9. Place the biscuits on a lightly greased cookie sheet- if you like soft sides, put them touching each other.  If you like "crusty" sides, put them about 1 inch apart- these will not rise as high as the biscuits put close together.

10. Bake for about 13 to 15 minutes until the biscuits are a light golden brown on top and bottom.  Do not over bake.

 

Thanks Ray for the starting recipe and the rest of you guys for posting your Tricks!...JJ

 

Chef JimmyJ, I like your tweaks!  Thanks for the compliment and for the additions!  Just might have to try them this Saturday.

post #76 of 76
Quote:
Originally Posted by Chef JimmyJ View Post

My Cheffie Daughter Amanda, kitchen manager at a chain called Noodles and Company, had Thanksgiving off and requested Biscuits and Sausage Gravy for breakfast. In the past I made Alton Browns recipe and although I thought they were good, the family was not crazy about them. They thought they were too crumbly and a bit dry. Needless to say I didn't get frequent requests for biscuits. I decided to revisit this thread looking for something easy. I decided to combine a few techniques with Ray, Noboundries, recipe and some of my own tweaks. My long time goal was a biscuit that was light and tender yet firm enough to handle gravy or assorted spreads including sandwich fillings without being crumbly and falling apart....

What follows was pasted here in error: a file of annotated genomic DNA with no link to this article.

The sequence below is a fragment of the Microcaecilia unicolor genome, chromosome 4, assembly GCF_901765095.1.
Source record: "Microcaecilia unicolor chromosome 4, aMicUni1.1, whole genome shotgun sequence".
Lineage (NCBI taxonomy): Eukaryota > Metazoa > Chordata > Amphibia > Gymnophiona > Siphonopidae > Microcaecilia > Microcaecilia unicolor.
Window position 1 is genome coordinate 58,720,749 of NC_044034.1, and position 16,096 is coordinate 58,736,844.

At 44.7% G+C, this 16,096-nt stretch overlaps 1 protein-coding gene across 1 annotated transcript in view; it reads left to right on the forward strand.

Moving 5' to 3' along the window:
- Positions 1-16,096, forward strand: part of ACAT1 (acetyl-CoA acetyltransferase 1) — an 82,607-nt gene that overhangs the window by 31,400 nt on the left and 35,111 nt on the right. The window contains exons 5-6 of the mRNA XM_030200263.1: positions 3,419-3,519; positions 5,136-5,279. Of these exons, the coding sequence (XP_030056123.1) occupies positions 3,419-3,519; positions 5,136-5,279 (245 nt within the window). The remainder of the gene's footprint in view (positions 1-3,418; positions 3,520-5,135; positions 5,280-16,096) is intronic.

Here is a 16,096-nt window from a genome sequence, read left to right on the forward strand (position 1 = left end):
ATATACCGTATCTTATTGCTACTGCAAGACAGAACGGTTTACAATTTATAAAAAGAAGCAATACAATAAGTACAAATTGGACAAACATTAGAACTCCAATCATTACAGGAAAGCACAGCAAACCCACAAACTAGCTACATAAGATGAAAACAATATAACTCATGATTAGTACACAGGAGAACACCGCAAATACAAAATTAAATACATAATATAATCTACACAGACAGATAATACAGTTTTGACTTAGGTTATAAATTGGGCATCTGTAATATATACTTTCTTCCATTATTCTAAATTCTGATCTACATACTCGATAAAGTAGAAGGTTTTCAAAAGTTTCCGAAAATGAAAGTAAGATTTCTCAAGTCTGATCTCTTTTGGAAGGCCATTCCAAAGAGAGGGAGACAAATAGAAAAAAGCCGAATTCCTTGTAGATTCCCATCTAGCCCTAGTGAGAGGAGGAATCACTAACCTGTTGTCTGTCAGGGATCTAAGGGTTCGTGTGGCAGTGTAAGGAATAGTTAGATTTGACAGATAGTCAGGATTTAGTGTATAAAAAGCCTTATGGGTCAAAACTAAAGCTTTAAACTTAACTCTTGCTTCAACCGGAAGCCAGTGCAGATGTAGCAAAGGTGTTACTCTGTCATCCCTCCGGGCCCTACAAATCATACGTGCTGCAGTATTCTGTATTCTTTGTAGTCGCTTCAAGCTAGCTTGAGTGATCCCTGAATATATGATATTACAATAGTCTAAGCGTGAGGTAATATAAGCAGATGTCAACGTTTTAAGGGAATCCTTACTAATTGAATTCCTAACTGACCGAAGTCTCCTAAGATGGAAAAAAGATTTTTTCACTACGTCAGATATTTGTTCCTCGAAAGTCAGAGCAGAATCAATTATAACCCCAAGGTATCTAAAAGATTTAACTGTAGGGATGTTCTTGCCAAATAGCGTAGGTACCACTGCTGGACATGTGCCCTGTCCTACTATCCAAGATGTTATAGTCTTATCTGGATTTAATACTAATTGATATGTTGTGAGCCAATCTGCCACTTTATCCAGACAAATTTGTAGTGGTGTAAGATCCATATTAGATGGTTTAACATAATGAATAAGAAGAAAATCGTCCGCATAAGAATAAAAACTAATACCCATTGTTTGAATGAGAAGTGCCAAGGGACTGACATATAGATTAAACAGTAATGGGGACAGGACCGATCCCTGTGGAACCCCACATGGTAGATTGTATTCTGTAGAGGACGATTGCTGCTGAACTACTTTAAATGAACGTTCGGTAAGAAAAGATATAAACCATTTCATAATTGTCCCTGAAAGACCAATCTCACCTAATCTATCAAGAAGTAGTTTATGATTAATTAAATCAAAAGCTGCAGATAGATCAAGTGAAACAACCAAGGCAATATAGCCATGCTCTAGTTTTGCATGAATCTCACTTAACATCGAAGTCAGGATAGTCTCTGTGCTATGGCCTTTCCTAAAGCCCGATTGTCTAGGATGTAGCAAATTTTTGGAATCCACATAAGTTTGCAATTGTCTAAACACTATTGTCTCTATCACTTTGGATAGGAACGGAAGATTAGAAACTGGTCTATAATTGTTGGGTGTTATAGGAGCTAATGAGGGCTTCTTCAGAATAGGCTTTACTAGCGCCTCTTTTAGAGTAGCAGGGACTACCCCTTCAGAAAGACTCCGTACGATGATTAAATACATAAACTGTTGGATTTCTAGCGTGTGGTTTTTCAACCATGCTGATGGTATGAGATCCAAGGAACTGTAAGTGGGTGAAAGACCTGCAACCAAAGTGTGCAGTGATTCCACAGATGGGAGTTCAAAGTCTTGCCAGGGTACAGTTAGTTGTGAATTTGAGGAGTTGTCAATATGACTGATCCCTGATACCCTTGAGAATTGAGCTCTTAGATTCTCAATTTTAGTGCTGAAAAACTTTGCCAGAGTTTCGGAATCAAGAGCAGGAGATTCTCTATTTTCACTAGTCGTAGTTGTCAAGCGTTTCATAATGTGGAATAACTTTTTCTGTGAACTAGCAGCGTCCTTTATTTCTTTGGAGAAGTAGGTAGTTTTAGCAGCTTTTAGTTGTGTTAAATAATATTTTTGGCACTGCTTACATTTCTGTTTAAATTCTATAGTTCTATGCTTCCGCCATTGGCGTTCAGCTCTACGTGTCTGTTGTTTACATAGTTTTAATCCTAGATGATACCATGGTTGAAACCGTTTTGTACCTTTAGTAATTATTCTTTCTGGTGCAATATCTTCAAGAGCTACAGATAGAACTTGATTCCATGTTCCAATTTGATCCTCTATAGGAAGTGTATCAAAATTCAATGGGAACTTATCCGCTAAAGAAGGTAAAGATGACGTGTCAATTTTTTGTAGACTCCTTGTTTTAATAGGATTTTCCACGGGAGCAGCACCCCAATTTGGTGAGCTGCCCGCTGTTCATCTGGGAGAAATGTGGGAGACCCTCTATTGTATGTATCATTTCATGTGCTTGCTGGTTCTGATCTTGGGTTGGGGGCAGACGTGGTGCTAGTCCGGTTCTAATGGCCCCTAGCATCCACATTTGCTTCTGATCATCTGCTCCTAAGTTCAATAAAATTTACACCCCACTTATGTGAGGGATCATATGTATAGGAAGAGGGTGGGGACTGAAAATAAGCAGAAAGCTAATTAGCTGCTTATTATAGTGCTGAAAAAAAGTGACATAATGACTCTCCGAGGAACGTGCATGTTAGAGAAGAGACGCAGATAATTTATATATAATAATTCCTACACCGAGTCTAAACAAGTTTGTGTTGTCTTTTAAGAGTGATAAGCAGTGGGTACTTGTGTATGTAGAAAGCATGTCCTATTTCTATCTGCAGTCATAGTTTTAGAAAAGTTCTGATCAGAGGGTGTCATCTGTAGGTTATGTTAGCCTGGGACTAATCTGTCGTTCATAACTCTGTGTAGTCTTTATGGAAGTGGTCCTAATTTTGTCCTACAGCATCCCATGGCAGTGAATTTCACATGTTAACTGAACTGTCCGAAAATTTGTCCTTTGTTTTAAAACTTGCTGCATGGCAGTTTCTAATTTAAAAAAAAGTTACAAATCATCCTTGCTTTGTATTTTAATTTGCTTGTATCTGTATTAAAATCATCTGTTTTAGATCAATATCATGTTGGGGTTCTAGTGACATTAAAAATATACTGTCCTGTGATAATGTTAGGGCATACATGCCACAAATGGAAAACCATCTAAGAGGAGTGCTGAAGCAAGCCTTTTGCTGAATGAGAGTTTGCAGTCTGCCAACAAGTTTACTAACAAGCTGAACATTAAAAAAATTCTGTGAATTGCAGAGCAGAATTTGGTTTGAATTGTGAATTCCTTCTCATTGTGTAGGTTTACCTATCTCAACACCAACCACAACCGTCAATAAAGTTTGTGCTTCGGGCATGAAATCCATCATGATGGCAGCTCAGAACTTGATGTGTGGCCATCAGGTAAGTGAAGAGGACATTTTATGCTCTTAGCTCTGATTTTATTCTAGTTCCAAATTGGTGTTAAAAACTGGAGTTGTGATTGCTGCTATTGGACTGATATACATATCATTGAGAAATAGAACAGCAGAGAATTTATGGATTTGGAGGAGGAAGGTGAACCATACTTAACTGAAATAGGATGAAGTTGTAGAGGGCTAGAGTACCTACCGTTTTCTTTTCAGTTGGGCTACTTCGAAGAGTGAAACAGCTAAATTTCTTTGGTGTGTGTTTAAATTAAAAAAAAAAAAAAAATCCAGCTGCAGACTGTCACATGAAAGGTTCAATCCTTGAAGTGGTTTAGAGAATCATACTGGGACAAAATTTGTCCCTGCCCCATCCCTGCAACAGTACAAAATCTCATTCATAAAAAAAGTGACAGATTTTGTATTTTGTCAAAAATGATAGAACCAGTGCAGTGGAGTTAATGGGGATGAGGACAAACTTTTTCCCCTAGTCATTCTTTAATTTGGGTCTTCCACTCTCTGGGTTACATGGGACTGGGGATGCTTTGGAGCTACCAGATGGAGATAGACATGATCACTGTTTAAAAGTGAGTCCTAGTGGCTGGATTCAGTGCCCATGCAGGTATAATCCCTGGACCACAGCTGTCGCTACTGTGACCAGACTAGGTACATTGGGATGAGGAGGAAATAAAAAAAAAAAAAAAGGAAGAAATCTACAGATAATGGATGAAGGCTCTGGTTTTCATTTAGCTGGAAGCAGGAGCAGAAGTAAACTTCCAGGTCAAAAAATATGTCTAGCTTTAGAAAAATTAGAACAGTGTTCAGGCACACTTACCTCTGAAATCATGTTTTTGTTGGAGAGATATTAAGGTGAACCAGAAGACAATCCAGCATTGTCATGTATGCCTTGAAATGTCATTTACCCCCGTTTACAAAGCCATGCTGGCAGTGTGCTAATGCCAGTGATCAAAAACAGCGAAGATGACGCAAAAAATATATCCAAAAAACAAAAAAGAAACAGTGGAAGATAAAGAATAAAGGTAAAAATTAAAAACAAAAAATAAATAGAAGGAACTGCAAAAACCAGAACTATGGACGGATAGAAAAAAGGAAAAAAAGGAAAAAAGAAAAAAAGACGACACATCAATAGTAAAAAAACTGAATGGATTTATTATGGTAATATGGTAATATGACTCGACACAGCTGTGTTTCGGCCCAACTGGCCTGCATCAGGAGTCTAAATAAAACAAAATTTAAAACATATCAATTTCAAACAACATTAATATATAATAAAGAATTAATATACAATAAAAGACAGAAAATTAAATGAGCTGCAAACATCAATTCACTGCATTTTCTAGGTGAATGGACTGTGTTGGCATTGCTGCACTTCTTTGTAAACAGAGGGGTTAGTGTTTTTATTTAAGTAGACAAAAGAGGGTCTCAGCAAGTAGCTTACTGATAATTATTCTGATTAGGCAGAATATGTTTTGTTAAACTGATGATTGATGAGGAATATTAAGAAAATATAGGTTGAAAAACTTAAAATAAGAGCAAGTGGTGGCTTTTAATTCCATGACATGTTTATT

I NAILED IT!!! Sorry No Pics, I was not expecting THIS good...


Southern Sandwich Biscuits in a KitchenAid Mixer

Ingredients

4 1/2 cups unbleached all-purpose flour, plus more for dusting the board.

1/2 tsp baking soda

2 Tbs baking powder (use one without aluminum)

2 tsp kosher salt

12 Tbs unsalted butter, 3 Half sticks, Frozen Solid!

1 3/4 cups Buttermilk, very cold.
1/2 cup Sour Cream.
2 Tbs Sugar

Directions
1. Preheat your oven to 450°F.
2. Combine the dry ingredients in the bowl of the mixer, stir together with your fingers.
3. Course grate the frozen butter into the flour in three installments, or 1/2 stick at a time, tossing together with your fingers after each installment.
4. Install the flat Paddle attachment. Add the buttermilk and sour cream then mix on lowest speed for about 15 seconds. Scrape the bowl, getting the dry stuff on the bottom and beat on second speed for 15 seconds more.
5. Turn the dough out onto a floured board, cleaning the dough off the paddle. Flour the top of the dough well and pat out to a 1" thick rectangle.
6. Fold the dough in thirds, like a letter, turning 90° and patting out to 1" thick. Repeat 3 times. Gently press the dough down to a 1" thick rectangle for the last time..
7. Use a round cutter, frequently dipped in flour, to cut into 3" rounds pulling the scraps to the side.
8. Important! STACK the scraps and press them together. Fold and press again 1-2 times until fairly uniform. Press out to 1" thick and cut additional biscuits, repeating this step until you get 12 biscuits.
9. Place the biscuits on a lightly greased cookie sheet- if you like soft sides, put them touching each other.  If you like "crusty" sides, put them about 1 inch apart- these will not rise as high as the biscuits put close together.
10. Bake for about 13 to 15 minutes until the biscuits are a light golden brown on top and bottom.  Do not over bake.

Thanks Ray for the starting recipe and the rest of you guys for posting your Tricks!...JJ
If the Boss wasn't baking cookies and then some biscuits for our 4 legged friends we would be trying these...thanks Chef JJ